Finding the right graduate role for you isn’t always easy…
But whether you’re trying to figure out what role would suit you, or you’re still struggling to write a good graduate CV, it’s important to remember that all job applications are not created equally. Finding and applying for graduate roles have some key differences from the norm, which you need to consider every time you search.
To help maximise your chances of success, here’s our advice on how to apply for graduate jobs:
Start searching for graduate schemes
When you dive into the job seeking world as a graduate, figuring out what role you should actually apply for can be the most difficult part of your search.
Instead of blindly firing off applications, check what graduate-specific schemes are available in your industry – which are specially designed to help graduates get started in their career.
Benefits of joining a grad scheme include the opportunity to work in variety of roles, on-the-job training, and a fast-track to management or senior positions.
Remember: getting started is half the battle.
Actually write a graduate CV
Although your current CV may have worked for you in the past, it may not be the best fit when it comes to applying for graduate roles. Especially if your previous positions were jobs unrelated to your preferred field.
So, to give your search a better focus, and to make sure your CV isn’t letting you down, always tailor your CV to the job you’re applying for – and make sure you place extra emphasis on your degree.
Restructuring, for example, will help make the most of your educational experience, something which probably outweighs your work history at this stage.
And don’t forget to properly research the company, as well as the role you’re applying for (the clues are in the job description), before you start writing.
Because CVs are never one-size-fits-all…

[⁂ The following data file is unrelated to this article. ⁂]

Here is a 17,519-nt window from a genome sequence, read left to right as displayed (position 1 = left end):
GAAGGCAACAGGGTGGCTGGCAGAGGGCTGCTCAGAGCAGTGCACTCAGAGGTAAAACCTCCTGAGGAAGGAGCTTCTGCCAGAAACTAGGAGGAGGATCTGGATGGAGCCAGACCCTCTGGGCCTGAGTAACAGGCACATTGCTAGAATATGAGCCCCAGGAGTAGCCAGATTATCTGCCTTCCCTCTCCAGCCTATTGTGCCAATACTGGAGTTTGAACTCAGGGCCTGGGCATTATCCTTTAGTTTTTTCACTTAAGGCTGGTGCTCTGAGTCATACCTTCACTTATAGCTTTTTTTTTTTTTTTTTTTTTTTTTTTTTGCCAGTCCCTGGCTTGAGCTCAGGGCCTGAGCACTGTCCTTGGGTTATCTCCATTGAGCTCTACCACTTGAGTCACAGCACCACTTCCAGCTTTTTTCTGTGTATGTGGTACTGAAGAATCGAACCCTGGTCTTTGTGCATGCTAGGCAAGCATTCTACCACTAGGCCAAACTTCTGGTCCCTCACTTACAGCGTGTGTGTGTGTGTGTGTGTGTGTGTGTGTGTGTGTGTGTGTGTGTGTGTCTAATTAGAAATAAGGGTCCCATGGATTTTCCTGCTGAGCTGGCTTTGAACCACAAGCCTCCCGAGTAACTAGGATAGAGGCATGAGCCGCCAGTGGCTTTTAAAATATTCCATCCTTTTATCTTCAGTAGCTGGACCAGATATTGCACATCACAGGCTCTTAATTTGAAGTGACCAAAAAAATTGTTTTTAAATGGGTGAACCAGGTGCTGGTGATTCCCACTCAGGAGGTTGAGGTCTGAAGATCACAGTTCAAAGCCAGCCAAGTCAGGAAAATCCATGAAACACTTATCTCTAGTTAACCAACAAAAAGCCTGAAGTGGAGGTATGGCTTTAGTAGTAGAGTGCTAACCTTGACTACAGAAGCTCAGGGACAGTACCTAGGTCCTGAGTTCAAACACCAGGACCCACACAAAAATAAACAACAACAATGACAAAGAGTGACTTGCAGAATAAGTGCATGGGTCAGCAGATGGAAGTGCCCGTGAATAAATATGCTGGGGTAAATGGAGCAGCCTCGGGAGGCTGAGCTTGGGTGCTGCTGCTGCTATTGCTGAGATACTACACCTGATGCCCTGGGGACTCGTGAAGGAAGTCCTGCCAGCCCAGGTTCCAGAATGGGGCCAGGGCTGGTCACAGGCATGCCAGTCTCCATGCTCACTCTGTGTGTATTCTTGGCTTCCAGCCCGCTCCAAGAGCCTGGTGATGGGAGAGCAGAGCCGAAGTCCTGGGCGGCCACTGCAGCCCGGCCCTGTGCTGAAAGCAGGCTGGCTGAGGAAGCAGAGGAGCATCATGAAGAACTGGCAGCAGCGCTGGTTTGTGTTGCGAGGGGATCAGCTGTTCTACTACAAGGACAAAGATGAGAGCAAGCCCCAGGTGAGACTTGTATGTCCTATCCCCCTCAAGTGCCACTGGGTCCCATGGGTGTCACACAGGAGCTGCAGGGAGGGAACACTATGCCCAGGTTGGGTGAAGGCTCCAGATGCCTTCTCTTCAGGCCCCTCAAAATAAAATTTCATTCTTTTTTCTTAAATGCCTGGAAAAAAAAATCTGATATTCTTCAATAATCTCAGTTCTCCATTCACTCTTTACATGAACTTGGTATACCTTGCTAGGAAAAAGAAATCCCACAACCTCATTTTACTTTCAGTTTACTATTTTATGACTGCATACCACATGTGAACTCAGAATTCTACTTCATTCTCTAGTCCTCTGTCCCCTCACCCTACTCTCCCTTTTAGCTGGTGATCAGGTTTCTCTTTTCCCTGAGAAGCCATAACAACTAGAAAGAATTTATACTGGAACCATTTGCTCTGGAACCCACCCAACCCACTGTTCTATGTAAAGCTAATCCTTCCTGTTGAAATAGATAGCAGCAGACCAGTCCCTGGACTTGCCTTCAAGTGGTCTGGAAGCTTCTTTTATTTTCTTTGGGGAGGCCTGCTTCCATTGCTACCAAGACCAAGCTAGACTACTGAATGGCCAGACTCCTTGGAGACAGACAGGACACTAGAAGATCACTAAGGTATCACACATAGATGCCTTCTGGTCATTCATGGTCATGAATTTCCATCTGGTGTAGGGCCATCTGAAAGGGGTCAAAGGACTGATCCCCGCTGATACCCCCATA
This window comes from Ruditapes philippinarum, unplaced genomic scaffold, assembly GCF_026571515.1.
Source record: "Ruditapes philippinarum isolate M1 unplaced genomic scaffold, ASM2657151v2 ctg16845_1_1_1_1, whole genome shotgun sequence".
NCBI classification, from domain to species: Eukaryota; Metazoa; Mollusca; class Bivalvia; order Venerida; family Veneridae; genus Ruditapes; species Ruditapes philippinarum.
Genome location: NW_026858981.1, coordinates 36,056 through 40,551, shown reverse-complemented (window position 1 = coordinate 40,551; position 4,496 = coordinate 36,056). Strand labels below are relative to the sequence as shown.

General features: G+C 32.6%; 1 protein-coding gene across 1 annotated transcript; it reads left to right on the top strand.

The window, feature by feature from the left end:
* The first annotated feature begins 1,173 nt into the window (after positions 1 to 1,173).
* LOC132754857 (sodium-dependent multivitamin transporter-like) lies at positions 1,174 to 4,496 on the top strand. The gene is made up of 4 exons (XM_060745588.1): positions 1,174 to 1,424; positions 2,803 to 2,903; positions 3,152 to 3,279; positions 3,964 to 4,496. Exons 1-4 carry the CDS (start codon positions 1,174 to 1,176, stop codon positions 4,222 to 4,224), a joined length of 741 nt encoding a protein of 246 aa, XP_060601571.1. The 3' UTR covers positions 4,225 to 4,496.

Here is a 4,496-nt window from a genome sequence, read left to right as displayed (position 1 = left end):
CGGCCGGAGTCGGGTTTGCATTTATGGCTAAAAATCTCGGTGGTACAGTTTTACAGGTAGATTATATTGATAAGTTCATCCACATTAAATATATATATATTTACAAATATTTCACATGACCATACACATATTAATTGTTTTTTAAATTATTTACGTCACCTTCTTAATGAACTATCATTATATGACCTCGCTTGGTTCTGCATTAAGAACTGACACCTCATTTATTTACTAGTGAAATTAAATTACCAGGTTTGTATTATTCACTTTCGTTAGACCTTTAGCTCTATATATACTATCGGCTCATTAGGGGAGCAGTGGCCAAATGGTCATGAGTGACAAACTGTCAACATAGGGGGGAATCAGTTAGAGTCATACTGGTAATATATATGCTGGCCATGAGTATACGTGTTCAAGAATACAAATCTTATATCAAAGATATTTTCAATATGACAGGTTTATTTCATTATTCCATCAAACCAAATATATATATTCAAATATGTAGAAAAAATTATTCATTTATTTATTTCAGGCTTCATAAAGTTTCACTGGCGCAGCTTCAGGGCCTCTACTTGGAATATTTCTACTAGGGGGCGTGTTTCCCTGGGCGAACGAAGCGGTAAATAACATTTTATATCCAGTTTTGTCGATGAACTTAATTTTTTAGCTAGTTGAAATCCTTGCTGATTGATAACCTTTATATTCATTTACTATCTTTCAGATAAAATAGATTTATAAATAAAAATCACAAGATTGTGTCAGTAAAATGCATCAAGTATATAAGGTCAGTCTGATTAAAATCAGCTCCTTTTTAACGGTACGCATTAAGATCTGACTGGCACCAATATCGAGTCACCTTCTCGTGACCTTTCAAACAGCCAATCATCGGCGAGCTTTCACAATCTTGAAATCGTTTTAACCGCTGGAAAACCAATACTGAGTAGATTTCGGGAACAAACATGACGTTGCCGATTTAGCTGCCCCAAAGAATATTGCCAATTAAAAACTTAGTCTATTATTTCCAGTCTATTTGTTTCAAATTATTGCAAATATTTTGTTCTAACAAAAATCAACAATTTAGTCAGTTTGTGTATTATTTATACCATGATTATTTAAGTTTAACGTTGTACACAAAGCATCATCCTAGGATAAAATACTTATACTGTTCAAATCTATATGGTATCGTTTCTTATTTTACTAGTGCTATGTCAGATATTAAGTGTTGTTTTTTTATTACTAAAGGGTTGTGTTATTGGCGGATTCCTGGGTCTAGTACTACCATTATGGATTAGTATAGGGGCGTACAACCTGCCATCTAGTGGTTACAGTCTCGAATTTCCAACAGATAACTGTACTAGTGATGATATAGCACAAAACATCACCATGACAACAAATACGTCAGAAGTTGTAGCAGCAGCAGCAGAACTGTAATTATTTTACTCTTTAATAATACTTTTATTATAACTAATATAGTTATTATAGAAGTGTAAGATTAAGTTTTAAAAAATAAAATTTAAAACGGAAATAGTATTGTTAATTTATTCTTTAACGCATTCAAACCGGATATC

Choose occupation over employer
When it comes to graduate employers, size isn’t everything.
In other words, although bigger brands might seem most attractive on the surface, that doesn’t mean that vacancies from smaller companies should be instantly dismissed.
Thousands of lesser-known businesses are looking for graduates to fill roles, and searching harder for these could be the best way to let go of unconscious bias and keep an open mind. They may even offer something that’s a better fit for you.
So, always place your main focus on the job itself, and let the company name come second. After all, your ‘dream’ brand might not be able to offer you your ‘dream’ job…
Focus on values, not tasks
Don’t just talk about what you’ve done, talk about what you’ve achieved.
For example, simply stating that you ‘worked as a barista in a local coffee shop’ is too vague, and doesn’t add value to your application. The same goes for simply listing the tasks you did on a day-to-day basis.
To make it mean more, think about how your work had a positive impact. ‘I increased lunchtime footfall by 20% by implementing a new voucher scheme’, for example, shows the actual results you brought back to the business.
Because the truth is, you probably have more abilities than you realise – and selling yourself accurately is the best way to produce an effective application.
Find your USP
Finally, no matter what stage you’re at with your application, understanding your unique selling point is vital.
Essentially, it all comes down to recognising your biggest, best, and most relevant accomplishment – and understanding how it could help set you apart.
Reference a specific project or assignment, or any situation where you were involved in carrying out a task which produced a positive result. And, ideally, how this skill could benefit your prospective employer.
By doing this, you’ll be able to show the employer what you’re really capable of, and how your USP makes you their perfect fit.
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